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English Boxwood

The English boxwood is the most popular and well know version of the boxwood shrub. It is a dwarf plant that will get to about 3 feet in height. It is a slow growing shrub and its ability to be shaped is exactly the quality that leads people to use this shrub for bordering a piece of property or for topiary arrangements.

Care is simple for the English boxwood. The shrub should generally be planted in close proximity to each other. As it grows, it will get the full hedge look that defines this plant. Keep your boxwood shrub well watered. This is a hardy plant that can take being planted in full sun or full shade, but it will be happiest in a spot that is partially shady.

English boxwood shrubs should be mulched; the roots must be kept away from the heat as they are very shallow. Maintain a 3-inch thick layer of mulch, beginning at the trunk and working your way outward about 1 foot. The cooler temperatures will help the boxwood shrubs roots when sheltered or shaded by a nearby tree.

A common problem for Dwarf English boxwoods shrubs is “winter bronzing,” manifested by a change in foliage color to a reddish-brown or yellowish. It is the result of exposure in winter to wind and sun. Such exposure causes a water loss that damages the foliage.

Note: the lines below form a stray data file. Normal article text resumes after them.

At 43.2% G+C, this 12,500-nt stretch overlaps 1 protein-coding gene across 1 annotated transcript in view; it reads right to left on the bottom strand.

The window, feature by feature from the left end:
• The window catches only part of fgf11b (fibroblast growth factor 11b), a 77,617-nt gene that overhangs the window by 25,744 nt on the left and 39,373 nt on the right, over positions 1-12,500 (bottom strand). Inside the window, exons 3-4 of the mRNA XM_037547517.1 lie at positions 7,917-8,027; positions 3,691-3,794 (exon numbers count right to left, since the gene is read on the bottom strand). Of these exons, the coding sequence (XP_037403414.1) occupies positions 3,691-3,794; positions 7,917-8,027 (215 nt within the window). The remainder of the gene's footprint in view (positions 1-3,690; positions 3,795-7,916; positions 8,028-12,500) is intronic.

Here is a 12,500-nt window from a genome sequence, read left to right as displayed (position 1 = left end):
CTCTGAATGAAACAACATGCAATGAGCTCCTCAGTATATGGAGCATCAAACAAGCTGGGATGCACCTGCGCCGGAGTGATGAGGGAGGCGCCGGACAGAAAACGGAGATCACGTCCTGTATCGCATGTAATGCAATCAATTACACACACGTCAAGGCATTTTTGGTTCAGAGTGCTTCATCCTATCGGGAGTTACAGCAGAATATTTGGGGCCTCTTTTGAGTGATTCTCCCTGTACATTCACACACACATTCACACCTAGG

How should you address the problem of winter bronzing on dwarf English boxwoods? First of all, spray an anti-desiccant (A foliage spray that aids against summer scald, transplant shock and winter moisture loss) on the shrubs in late November and again in late January, and make sure your plants are watered sufficiently throughout the growing season. Winter bronzing doesn’t kill English boxwood shrubs, but is unsightly. Normal green foliage should, however, return in spring on new growth. Just prune out the damaged foliage.


How To Plant English Boxwood

Dig a hole that is shallow and broad – about three times the diameter of the root ball, but no deeper than the root ball.

Don’t plant too deeply. The flare where the roots spread at the base of the trunk should be just above the soil level. It’s better to plant a little high to allow for settling.

Inspect roots; if circling, gently tease apart or they will continue to make circling growth. If difficult to loosen by hand, make four cuts into root mass from the bottom up the sides with utility knife. This promotes growth into surrounding soil.

Place the shrub in the hole. Fill the hole about one third full and gently but firmly pack soil around the root ball to eliminate air pockets. Don’t stomp on delicate roots. Water to moisten soil; then fill hole completely.

Apply a two- to four-inch layer of mulch (shredded pine or cedar mulch) to soil at the shrub base in a 3-foot circle. This helps conserve moisture, reduces competition from grass and weeds and encourages you to keep string trimmers away from trunk. Don’t heap mulch up against the base of the shrub as this can promote decay.

Water well after planting, but don’t apply fertilizer until second growing season. If you don’t get regular rainfall, continue to water newly planted shrubs thoroughly (an inch of water once a week), in the first season.

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